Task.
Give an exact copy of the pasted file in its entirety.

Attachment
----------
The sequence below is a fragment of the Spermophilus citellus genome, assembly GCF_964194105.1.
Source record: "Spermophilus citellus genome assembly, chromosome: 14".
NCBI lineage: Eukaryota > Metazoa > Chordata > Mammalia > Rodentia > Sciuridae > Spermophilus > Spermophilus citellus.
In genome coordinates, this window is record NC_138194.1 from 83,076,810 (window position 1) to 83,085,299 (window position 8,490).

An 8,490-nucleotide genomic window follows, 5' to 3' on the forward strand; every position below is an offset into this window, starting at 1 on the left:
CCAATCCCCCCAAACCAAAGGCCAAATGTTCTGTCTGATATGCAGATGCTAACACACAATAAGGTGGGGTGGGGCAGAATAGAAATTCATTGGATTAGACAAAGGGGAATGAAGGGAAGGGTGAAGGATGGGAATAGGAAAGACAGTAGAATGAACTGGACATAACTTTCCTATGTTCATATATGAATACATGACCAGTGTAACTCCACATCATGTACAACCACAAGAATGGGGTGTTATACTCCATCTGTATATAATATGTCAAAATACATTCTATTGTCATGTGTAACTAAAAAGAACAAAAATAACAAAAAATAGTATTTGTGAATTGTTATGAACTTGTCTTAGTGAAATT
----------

The sequence below is a fragment of the Spermophilus citellus genome, assembly GCF_964194105.1.
Source record: "Spermophilus citellus genome assembly, chromosome: 14".
NCBI lineage: Eukaryota > Metazoa > Chordata > Mammalia > Rodentia > Sciuridae > Spermophilus > Spermophilus citellus.
In genome coordinates, this window is record NC_138194.1 from 83,076,810 (window position 1) to 83,085,299 (window position 8,490).

An 8,490-nucleotide genomic window follows, 5' to 3' on the forward strand; every position below is an offset into this window, starting at 1 on the left:
CCAATCCCCCCAAACCAAAGGCCAAATGTTCTGTCTGATATGCAGATGCTAACACACAATAAGGTGGGGTGGGGCAGAATAGAAATTCATTGGATTAGACAAAGGGGAATGAAGGGAAGGGTGAAGGATGGGAATAGGAAAGACAGTAGAATGAACTGGACATAACTTTCCTATGTTCATATATGAATACATGACCAGTGTAACTCCACATCATGTACAACCACAAGAATGGGGTGTTATACTCCATCTGTATATAATATGTCAAAATACATTCTATTGTCATGTGTAACTAAAAAGAACAAAAATAACAAAAAATAGTATTTGTGAATTGTTATGAACTTGTCTTAGTGAAATT